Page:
David Love rocks!
- Written by
- Gwen Chapman
- October 22, 2013
When David walks into a room, the lights go up a notch.
I first met David in 1988 at an international gathering of WWF fundraisers in Washington DC. David was different than anyone I’d ever met. Intense, smart, energised, restless, hungry for knowledge, rebellious, wild, creative, wacky, open to debate, knowledgeable, inspiring – and a listener. David is the kind of person who inspires action and makes you realise you really can make a difference in the world.
David is full of passion. He’s passionate about his family (including the four-legged members). He’s passionate about Canada, conservation, wildlife, human rights, donors, bird-watching, music, good food, red wine – and baseball. In fact, David is passionate about everything he does – and wastes no time on things that don’t interest him. And he’ll tell you so.
Described by some of our British fundraising colleagues as ‘colourful’, David certainly has presence. If David is in the room, you’ll know. You can feel his energy. Rosemary Oliver, Resource Development Director at Amnesty International in Canada says, ‘when David walks into the room, the lights go up a notch; when he leaves, everyone is left buzzing.’
David has inspired and mentored literally hundreds of fundraisers around the world during his career. And he probably doesn’t even realise it. Because, as John Lepp of Agents of Good in Canada says, David is forever a student of fundraising. Despite being an experienced senior fundraiser, David is the one always asking the questions. He’s always turning over rocks to see what’s underneath. John describes David as a ‘restless spirit fighting to make change because it needs to happen – a tireless voice for the world and the dirt in our back yards.’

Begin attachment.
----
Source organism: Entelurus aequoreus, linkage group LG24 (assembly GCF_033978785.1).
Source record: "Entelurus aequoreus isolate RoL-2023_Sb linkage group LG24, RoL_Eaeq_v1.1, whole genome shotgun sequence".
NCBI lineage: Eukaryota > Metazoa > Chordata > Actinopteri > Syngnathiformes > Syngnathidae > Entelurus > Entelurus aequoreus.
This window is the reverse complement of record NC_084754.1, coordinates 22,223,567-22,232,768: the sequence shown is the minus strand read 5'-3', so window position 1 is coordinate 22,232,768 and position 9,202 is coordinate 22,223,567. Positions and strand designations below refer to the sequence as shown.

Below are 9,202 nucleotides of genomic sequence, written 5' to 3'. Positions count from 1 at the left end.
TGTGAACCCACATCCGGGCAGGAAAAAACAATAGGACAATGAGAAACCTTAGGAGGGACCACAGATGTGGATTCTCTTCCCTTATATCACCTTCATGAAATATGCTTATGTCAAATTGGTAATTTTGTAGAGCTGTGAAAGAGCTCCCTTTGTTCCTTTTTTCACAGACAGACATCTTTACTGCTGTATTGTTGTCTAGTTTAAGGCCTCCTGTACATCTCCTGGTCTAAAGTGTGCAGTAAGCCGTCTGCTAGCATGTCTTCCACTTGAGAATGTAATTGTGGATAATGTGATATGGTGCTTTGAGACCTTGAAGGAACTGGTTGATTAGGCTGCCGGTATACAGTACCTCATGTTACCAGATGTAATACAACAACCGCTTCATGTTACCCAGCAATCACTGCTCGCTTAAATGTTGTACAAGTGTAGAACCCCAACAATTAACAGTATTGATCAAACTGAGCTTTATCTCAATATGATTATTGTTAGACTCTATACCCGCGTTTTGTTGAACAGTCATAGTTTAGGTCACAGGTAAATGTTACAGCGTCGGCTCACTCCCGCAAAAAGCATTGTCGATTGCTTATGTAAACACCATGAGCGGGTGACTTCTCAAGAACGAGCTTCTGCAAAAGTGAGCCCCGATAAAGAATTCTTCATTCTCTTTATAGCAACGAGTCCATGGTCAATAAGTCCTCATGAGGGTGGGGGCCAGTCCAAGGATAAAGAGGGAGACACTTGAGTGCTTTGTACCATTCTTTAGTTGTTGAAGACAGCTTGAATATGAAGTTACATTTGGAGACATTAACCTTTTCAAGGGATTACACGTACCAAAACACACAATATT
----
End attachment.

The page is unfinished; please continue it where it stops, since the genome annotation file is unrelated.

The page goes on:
David has been raising money for almost half a century
Education is close to David’s heart and he is both student and teacher. From his early career years as an English graduate, then as founder and principal of an alternative school in Canada’s Yukon, and today as a mentor, consultant and speaker at conferences – David generously shares his knowledge and is always eager to learn more.
Raised in a family with strong philanthropic values, David has been raising money for almost half a century.
In 1979 Monte Hummel, the then newly appointed president of WWF Canada, hired David as education director. David’s role was to develop young people’s knowledge and ability to make a difference in the world – whether through recycling, writing letters to politicians, or holding a class bike-a-thon to raise donations to save whales.
Back then, David was one of only three staff at WWF Canada. So he had to wear many hats and, as he was an English graduate, he did most of the writing – including direct mail packages. He would send the copy to global expert Richard Hamilton at WWF International for a final edit and David quickly and eagerly honed his fundraising and direct marketing skills.
A long-term and creative thinker, David helped mastermind a WWF ‘conservation endowment fund’ – brilliant concept whereby a donation of $25 purchased a ‘share’ in WWF – an endowment fund that wasn’t just for rich people. The return on shareholders’ investments was conservation results. And donors loved it. Some wrote to say they’d put their share certificates in a safety deposit box and, over the years, the annual conservation endowment fund mailing raised a substantial sum. Endowment fund proceeds were invested in fundraising activities to raise even more funds for conservation.